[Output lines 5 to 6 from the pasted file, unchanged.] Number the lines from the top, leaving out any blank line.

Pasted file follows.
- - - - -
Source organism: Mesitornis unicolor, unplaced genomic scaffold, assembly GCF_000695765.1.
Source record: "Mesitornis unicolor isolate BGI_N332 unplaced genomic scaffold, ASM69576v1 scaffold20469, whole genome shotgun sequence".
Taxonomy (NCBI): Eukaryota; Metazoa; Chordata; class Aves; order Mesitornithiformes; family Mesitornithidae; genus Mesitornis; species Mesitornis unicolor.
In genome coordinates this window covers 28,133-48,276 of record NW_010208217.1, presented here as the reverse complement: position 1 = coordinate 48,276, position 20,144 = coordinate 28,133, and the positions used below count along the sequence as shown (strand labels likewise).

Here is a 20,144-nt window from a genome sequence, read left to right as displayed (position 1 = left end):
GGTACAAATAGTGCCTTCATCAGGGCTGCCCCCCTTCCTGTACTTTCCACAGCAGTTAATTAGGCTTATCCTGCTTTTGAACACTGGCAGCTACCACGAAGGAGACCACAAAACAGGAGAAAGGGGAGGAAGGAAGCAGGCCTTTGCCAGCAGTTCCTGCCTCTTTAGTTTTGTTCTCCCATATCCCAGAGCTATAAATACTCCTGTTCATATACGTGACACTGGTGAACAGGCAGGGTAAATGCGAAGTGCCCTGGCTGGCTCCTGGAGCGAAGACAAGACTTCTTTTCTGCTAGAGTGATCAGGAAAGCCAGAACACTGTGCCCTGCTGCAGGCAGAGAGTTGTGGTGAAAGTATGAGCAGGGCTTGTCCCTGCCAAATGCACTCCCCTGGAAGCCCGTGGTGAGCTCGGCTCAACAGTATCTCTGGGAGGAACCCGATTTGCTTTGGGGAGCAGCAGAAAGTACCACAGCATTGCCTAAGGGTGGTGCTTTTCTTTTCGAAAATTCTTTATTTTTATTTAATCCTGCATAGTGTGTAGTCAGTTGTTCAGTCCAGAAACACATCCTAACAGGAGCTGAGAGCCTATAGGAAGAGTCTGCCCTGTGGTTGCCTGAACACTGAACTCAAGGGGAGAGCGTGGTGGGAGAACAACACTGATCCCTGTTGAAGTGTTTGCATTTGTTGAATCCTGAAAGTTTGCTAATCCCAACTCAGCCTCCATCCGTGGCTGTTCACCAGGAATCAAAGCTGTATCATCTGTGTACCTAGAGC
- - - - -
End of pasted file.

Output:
Here is a 20,144-nt window from a genome sequence, read left to right as displayed (position 1 = left end):
GGTACAAATAGTGCCTTCATCAGGGCTGCCCCCCTTCCTGTACTTTCCACAGCAGTTAATTAGGCTTATCCTGCTTTTGAACACTGGCAGCTACCACGAAGGAGACCACAAAACAGGAGAAAGGGGAGGAAGGAAGCAGGCCTTTGCCAGCAGTTCCTGCCTCTTTAGTTTTGTTCTCCCATATCCCAGAGCTATAAATACTCCTGTTCATATACGTGACACTGGTGAACAGGCAGGGTAAATGCGAAGTGCCCTGGCTGGCTCCTGGAGCGAAGACAAGACTTCTTTTCTGCTAGAGTGATCAGGAAAGCCAGAACACTGTGCCCTGCTGCAGGCAGAGAGTTGTGGTGAAAGTATGAGCAGGGCTTGTCCCTGCCAAATGCACTCCCCTGGAAGCCCGTGGTGAGCTCGGCTCAACAGTATCTCTGGGAGGAACCCGATTTGCTTTGGGGAGCAGCAGAAAGTACCACAGCATTGCCTAAGGGTGGTGCTTTTCTTTTCGAAAATTCTTTATTTTTATTTAATCCTGCATAGTGTGTAGTCAGTTGTTCAGTCCAGAAACACATCCTAACAGGAGCTGAGAGCCTATAGGAAGAGTCTGCCCTGTGGTTGCCTGAACACTGAACTCAAGGGGAGAGCGTGGTGGGAGAACAACACTGATCCCTGTTGAAGTGTTTGCATTTGTTGAATCCTGAAAGTTTGCTAATCCCAACTCAGCCTCCATCCGTGGCTGTTCACCAGGAATCAAAGCTGTATCATCTGTGTACCTAGAGC